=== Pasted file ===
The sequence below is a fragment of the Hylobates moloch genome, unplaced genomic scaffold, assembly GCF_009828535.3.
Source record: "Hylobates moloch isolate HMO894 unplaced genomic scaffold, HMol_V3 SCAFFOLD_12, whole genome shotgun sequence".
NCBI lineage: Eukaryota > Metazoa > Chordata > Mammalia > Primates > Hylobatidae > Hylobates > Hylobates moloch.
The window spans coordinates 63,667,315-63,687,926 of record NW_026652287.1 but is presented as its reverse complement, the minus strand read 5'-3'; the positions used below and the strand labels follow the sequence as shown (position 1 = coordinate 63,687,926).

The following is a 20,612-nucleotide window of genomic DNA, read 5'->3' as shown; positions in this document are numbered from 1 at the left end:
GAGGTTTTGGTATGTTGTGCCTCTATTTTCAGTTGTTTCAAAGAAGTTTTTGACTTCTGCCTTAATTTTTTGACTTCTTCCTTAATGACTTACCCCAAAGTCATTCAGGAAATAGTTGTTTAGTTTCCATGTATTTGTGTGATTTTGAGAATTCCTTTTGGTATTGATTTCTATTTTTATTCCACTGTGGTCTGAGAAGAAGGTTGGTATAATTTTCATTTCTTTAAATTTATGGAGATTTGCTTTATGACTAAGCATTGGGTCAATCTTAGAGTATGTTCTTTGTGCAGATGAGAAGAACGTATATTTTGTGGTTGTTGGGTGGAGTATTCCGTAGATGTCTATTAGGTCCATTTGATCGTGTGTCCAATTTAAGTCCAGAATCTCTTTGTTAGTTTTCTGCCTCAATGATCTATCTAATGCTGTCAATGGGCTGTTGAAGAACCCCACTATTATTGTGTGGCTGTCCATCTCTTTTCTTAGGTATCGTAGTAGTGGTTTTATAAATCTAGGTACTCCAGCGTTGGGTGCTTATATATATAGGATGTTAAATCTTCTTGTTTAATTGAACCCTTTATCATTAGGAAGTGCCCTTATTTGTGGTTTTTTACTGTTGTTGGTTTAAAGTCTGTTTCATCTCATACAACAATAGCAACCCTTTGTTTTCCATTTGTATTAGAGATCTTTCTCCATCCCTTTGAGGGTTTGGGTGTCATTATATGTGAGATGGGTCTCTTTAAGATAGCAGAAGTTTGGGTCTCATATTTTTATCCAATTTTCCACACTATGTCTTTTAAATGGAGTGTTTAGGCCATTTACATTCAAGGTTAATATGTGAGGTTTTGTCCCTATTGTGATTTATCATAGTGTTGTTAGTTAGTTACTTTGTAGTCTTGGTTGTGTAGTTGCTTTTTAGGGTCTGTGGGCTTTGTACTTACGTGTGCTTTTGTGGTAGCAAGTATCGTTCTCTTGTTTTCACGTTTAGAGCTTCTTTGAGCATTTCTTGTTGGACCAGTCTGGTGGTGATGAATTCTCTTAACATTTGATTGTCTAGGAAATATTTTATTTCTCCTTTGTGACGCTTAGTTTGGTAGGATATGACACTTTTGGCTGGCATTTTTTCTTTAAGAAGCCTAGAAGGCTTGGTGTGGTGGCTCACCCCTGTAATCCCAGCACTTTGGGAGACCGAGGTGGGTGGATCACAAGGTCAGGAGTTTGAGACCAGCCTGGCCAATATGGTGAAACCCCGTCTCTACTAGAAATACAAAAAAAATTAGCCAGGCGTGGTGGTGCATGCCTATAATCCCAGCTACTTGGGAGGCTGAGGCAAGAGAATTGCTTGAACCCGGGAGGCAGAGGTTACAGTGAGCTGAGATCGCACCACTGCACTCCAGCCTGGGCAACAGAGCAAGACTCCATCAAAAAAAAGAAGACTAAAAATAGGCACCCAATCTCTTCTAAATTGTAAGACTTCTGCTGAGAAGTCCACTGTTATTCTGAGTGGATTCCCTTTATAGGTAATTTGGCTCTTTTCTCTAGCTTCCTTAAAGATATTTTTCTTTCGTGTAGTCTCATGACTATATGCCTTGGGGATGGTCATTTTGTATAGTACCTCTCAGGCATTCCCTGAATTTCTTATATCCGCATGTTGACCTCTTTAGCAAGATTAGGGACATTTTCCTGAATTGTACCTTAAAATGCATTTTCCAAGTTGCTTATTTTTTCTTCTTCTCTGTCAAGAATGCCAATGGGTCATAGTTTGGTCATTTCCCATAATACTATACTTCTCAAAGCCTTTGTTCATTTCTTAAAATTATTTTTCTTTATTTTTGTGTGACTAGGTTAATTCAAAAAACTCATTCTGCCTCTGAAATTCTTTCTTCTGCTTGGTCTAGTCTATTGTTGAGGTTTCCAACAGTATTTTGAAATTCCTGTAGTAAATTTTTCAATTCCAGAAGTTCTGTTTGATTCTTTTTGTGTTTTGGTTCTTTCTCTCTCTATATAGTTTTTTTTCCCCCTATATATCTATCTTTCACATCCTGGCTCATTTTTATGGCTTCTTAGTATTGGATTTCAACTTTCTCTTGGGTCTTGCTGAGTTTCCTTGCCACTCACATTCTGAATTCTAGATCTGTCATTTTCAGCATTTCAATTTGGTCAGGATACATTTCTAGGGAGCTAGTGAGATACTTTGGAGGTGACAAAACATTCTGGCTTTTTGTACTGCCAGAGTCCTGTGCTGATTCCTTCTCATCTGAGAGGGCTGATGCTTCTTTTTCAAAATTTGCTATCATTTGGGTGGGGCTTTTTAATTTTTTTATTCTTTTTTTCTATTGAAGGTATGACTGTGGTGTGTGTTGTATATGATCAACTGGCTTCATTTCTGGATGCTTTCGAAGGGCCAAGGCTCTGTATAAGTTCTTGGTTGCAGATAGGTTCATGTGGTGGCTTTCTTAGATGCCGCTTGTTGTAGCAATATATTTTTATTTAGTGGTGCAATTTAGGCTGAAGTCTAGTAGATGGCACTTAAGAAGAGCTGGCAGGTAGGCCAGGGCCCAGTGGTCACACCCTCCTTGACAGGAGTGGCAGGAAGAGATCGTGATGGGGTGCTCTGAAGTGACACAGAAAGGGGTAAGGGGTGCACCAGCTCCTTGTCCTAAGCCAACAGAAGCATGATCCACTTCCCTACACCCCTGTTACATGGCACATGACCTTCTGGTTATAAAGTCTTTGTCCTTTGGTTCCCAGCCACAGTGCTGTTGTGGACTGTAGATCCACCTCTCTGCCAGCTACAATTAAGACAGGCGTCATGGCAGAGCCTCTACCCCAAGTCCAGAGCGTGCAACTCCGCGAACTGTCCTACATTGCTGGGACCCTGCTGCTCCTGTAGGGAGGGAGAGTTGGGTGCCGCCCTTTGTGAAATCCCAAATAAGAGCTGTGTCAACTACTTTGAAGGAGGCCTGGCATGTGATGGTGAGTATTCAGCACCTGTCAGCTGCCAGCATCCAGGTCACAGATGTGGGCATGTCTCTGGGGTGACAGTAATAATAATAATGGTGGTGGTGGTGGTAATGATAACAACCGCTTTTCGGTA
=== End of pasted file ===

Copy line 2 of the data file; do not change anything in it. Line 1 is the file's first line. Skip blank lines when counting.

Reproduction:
Source record: "Hylobates moloch isolate HMO894 unplaced genomic scaffold, HMol_V3 SCAFFOLD_12, whole genome shotgun sequence".